Malaysia crash interest shows how safety has improved

The massive coverage given to the Malaysian air disaster highlights, paradoxically, the fact that air safety has improved remarkably in the past couple of decades. Certainly, the mystery of its disappearance has heightened the drama, but when I was transport correspondent of the Independent 20 years ago, air disasters outside Europe generated little media interest because they were relatively frequent and generally thought to be inevitable; a price that had to be paid for our mobility.

At the time safety analysts for the industry were warning that if the number of flights continued to grow and safety did not improve, by 2010 a plane would be going down every week, putting at risk the survival of the industry. People would simply not want to fly if the risks were perceived to be too great. In fact, safety has improved to such a degree that crashes of jets run by established European, American and Asian operators are relatively rare, and attract the kind of blanket coverage accorded to the demise of flight MH370. Flying in Africa and in some former Communist countries remains far less safe than in the west, but even there the record has improved recently.

The massive improvement in aviation’s safety record is the result of a series of factors: safety in transport industries has traditionally improved through trial and error; accidents highlight weaknesses in safety systems; and lessons are learned. Spurred on by public concern, airlines have been forced to accept ever tighter regulations on every aspect of their operations.

New planes are significantly safer than their predecessors in every respect. Crashes in the past were caused by a range of faults, from engine failure and metal fatigue to parts falling off and planes simply crashing into the ground through a navigation error (known in the business as CFIT, Controlled Flight Into Terrain). While extremes of weather and bird strikes continue to pose a risk, modern planes are far more resilient than in the past. Hijacking, a cause of several accidents in the 1970s and 1980s – and of course 9/11 – has been made very difficult thanks to the security passengers have to go through to get on a plane.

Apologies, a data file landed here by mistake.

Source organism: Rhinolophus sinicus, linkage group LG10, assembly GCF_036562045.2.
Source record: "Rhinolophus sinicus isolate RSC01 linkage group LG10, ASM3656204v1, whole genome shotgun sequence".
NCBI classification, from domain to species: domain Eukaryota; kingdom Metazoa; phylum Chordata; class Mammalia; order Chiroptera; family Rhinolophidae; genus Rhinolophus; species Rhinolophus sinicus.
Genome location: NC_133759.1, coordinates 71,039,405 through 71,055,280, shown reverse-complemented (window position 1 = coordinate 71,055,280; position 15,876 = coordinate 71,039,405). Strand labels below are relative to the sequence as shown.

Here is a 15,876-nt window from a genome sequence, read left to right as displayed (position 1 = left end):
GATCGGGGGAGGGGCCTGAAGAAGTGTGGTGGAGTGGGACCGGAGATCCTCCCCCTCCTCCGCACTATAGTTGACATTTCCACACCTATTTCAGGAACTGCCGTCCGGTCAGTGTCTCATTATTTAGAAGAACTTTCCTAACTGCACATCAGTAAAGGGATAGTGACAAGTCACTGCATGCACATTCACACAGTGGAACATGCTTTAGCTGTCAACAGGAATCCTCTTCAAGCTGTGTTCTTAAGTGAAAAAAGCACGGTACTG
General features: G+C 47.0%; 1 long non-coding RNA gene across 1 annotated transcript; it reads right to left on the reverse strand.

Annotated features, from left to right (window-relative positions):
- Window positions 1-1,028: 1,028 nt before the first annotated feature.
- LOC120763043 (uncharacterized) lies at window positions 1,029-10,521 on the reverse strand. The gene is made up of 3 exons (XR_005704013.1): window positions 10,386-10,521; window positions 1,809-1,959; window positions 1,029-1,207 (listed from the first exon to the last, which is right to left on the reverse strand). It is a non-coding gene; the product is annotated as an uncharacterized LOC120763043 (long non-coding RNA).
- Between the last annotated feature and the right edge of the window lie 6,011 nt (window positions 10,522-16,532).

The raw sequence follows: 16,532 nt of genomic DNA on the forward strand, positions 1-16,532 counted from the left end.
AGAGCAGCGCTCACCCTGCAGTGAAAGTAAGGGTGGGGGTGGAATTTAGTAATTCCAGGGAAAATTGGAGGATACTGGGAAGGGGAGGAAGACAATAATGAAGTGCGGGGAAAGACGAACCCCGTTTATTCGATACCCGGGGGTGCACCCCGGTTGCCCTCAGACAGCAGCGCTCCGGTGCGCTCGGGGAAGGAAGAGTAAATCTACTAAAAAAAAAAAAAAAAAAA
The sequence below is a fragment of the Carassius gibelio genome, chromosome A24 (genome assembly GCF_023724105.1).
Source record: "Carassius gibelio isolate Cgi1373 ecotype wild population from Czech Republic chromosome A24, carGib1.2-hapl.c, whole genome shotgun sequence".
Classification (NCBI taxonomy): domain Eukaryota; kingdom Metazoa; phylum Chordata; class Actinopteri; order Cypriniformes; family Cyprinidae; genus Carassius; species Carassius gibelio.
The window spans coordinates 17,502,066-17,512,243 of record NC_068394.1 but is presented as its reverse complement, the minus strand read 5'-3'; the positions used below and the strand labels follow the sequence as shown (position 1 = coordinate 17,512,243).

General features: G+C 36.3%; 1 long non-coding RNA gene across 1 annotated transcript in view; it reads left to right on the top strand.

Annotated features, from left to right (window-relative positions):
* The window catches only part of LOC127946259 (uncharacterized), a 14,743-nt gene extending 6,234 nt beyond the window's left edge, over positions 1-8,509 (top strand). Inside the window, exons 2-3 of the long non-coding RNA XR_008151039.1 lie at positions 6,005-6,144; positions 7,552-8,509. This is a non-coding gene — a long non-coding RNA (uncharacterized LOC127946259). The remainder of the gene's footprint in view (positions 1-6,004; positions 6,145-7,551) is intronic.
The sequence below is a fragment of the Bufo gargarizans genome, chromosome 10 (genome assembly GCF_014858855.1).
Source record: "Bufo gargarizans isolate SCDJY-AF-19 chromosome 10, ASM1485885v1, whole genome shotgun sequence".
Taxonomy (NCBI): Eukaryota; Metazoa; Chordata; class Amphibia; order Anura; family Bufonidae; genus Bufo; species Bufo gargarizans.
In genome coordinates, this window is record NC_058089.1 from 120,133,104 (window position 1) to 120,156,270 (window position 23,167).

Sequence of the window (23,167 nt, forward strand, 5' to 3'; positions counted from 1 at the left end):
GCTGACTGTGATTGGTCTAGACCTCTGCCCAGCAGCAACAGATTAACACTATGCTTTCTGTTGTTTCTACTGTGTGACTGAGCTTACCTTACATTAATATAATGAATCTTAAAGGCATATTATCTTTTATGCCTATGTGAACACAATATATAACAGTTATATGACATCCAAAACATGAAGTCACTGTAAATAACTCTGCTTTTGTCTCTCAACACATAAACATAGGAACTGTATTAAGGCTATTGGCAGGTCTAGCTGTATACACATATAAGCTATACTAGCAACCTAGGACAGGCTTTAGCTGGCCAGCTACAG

Far greater automatic control of flying has also greatly reduced the scope for pilot error, a frequent source of accidents in the past. That said, better training has meant that pilots have managed to avert major disasters, such as in the case of the US Airways Airbus that was safely crash-landed in the Hudson river in New York in 2009. In the UK, the last fatal accident involving a commercial flight was the Kegworth disaster in 1989, caused by a combination of mechanical failure and pilot error which killed 47 people.

The railways, too, have seen a similar improvement in their safety record. There has been only one fatality in a rail crash since 2002, a record unprecedented in the history of the industry. In the 1980s, for instance, there were 17 fatal train crashes with a death total of 88.

Thanks to improved technology, intense media scrutiny of disasters and the realisation by transport operators that disasters are bad for business, stepping into a plane or a train is a far safer experience than it was in the past. That said, travelling will never be 100% safe.

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